Let’s be honest: many of us are not good at managing money. Mention of forecasts, cash flow and accruals is met with grimaces, not exuberant glee.
Getting a grip on accounting basics can lead to resources being stretched further, and will ensure finances are prudently managed.
Some pain to learn how to get better at accounts is worth it. And fortunately, training on accounting for the non-financially minded is widely available. Technical terms are translated, and much of the arcane methodologies are stripped back.
I believe many organisations could benefit from access to a similar approach to training on the use of technology.
It’s not exactly an easy thing to boil IT management down into digestible chunks. Technology touches on so many parts of every organisation, and keeps changing. Fortunately, some others have created technology planning training for non-techies.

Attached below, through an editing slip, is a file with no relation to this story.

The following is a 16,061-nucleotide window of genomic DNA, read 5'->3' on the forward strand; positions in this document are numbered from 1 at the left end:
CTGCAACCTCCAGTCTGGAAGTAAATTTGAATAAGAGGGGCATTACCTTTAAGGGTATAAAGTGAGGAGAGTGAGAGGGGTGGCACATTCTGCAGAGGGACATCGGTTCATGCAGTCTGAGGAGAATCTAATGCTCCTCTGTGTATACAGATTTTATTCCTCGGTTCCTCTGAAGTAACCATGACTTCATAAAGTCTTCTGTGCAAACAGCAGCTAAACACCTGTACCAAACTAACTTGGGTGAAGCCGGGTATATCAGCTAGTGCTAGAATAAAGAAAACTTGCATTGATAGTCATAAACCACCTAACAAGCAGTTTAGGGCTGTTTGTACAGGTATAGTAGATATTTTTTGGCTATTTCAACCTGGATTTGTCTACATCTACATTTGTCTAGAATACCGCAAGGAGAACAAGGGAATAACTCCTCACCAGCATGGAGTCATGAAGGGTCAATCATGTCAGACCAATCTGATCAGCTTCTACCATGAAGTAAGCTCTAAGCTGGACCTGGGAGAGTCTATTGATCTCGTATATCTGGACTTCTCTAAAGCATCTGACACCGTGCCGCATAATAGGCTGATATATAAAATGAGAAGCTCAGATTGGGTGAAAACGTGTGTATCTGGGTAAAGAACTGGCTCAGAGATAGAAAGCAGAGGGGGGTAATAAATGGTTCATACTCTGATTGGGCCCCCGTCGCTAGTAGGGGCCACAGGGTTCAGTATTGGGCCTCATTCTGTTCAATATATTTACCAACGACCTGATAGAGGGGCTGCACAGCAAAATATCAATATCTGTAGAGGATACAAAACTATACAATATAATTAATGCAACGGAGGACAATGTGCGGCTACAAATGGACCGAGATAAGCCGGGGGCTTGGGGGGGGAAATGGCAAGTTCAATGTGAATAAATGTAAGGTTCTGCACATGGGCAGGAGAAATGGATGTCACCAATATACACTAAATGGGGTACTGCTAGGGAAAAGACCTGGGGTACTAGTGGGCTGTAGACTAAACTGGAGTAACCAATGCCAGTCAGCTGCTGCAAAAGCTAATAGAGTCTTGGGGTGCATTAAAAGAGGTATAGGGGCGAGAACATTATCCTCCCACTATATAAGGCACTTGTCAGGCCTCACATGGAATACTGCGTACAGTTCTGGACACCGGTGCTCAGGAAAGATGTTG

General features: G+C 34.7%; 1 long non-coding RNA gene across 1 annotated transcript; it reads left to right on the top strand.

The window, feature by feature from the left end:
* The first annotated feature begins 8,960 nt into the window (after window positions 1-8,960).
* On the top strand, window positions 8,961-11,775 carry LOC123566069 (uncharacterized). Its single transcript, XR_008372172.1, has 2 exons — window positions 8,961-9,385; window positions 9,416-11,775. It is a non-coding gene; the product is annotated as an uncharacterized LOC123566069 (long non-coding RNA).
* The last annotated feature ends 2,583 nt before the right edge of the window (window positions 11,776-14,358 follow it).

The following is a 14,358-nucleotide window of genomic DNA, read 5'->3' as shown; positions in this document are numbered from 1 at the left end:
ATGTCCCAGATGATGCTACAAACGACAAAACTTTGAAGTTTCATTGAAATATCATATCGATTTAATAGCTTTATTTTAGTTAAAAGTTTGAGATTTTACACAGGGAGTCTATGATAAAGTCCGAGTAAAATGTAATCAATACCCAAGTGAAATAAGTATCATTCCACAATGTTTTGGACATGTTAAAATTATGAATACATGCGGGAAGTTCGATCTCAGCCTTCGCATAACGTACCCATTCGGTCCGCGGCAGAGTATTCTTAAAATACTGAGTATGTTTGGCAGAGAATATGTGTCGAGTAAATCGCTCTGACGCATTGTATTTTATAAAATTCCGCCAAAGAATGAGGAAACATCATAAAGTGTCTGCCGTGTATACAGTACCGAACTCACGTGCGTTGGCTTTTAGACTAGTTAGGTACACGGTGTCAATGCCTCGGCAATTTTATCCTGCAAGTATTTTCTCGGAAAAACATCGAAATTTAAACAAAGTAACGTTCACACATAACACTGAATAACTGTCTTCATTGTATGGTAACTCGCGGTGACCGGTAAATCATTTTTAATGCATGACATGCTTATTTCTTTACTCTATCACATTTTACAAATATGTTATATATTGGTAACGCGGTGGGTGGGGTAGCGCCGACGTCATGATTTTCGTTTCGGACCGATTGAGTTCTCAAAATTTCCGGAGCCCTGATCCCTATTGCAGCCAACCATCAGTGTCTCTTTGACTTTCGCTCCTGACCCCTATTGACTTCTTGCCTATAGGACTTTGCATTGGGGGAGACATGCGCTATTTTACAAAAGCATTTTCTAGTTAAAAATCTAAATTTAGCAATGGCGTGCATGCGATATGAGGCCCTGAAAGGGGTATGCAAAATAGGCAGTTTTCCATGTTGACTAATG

The recently released Tactical Tech Planning On Demand online course covers what Idealware consider the key areas for organisations to grapple with. As the name implies, the course focuses only on what you really need to know.
The training is broken down into 26 modules, which comprise short videos along with activities. The five main topic headings are:
- Getting Started
- Online Communications
- Action Plan
The aim is “to help you assess your organization’s technology infrastructure and address your current and future needs.” A usable IT action plan is the result.
I can’t help think, as I have pondered in the past, that some training along these lines will help New Zealand organisations to get better at using IT to support their work.
Within the broad aspirations of the Ministry of Social Development’s Investing in Services for Outcomes capability building programme, released in January, technology is one of the areas highlighted for attention. The emphasis seems to be on responding to challenges within individual organisations.
Would some technology training, ala financial management for non-accountants, be useful for NZ community organisations?